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Corneal Transplants & Surgery at Alabama Eye & Cataract Center at UAB Highlands in Birmingham, AL

By Marc Michelson, M.D.

About Corneal Surgery & Transplants
As Corneal Specialist, Marc Michelson, M.D. performs corneal transplants. Most often he can treat the range of cornea problems and conditions and corneal diseases using non-surgical treatment options. However if they are not diagnosed and treated early or if they progress to where vision is compromised beyond an acceptable level, it may be necessary for him to perform a corneal transplant.

What Is A Corneal Transplant?
A corneal transplant is a type of eye surgery Dr. Michelson performs in order to replace diseased, damaged or scarred corneal tissue with new healthy corneal tissue. Since damaged or scarred corneal tissue does not allow light to effectively pass into the eye and reach the retina, poor vision and even blindness may result from a damaged cornea. There are actually a number of different types of corneal transplants that can be performed, including:

Penetrating Keratoplasty: This type of corneal transplant involves the surgical removal of the central two-thirds thickness of the damaged cornea. Your cornea surgeon first removes the central portion of the damaged or cloudy cornea with a “cookie cutter” like instrument called a trephine, and replaces it with a clear cornea obtained from the eye bank. He then very carefully sews the donor cornea into place using sutures that are thinner than a human hair. To facilitate the healing of the new transplanted cornea, your cornea surgeon prescribes eye drops for patients who have had corneal transplants. After we have determined that the new cornea has healed properly, we will remove the fine sutures or stitches he put in place during the surgery. Usually he will remove these sutures right in our office at Alabama Eye & Cataract Center. This is the most common type of corneal transplant. This type of transplant has the potential to provide the clearest vision after healing because there is no interface (layer) to look through. However, the healing time is longer and the use of a contact lens might be required for the clearest vision.

Lamellar Keratoplasty: Your cornea surgeon may perform this type of corneal transplant if the damaged corneal tissue is mainly located in the outermost 50% of the cornea. Essentially, we will carefully dissect the outermost half of the cornea and remove it along with the damaged tissue. Then a new donor cornea is sewn into place. This type of corneal transplant is less invasive and will allow your eye to be stronger after surgery than it would be with a regular full thickness transplant, or Penetrating Keratoplasty. However, in some cases there can be some loss of clarity from the interface between the new and remaining layers of the cornea.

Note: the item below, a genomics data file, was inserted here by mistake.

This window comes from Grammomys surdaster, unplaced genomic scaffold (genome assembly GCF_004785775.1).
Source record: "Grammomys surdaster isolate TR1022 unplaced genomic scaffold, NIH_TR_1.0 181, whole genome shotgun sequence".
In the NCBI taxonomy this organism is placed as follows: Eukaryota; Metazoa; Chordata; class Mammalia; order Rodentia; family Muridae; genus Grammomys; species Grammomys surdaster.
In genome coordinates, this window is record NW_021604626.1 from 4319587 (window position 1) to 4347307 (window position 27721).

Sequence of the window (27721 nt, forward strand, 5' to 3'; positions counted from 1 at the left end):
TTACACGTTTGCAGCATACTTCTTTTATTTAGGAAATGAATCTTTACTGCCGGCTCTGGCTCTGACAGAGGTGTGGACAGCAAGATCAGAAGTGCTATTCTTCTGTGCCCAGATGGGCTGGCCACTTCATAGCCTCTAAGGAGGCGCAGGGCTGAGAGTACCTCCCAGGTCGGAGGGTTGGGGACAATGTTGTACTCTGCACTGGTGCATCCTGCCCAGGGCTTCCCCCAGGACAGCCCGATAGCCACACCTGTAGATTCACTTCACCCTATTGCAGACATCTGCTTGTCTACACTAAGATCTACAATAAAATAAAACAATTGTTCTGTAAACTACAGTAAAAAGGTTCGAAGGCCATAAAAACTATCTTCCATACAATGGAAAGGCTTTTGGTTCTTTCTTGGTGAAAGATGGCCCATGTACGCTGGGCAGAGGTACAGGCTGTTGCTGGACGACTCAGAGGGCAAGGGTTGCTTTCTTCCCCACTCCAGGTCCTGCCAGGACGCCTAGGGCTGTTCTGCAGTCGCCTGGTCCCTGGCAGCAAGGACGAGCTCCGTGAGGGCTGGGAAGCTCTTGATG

Decemet’s Stripping with Endothelial Keratoplasty (DSEK): This type of corneal transplant is performed through a small incision, to remove and replace the inner cell layer of the cornea when it stops working properly. With this technique, Dr. Michelson gently “strips” off the single diseased cell layer, called the Endothelium, and leaves the remaining cornea intact. Dr. Michelson will then thinly slice a donor cornea from the eye bank and fold the back portion in half and inserts it through a small incision into the eye. He will then use an air bubble to unfold and position the donor tissue on the recipient cornea. Within a few minutes the donor tissue attaches to the recipient without the use of any sutures. There are a number of advantages of DSEK if you are indeed a candidate:

  • Your eye remains much stronger
  • Visual recovery is very rapid
  • DSEK causes little change in eyeglass glasses prescription

Corneal Transplants have become somewhat common in the United States as a treatment for damaged and cloudy corneas. Each year more than 40,000 people undergo corneal transplantation to restore their vision. If we find that other methods of treating your corneal disease or corneal condition are inadequate to give you good sight, he will fully discuss the risks and benefits of corneal transplantation and take the time necessary to answer all of your questions.

If you or someone you know would like to learn more about corneal transplants and surgery or needs an appointment, please call Alabama Eye & Cataract Center at 205-930-0930 to schedule an appointment.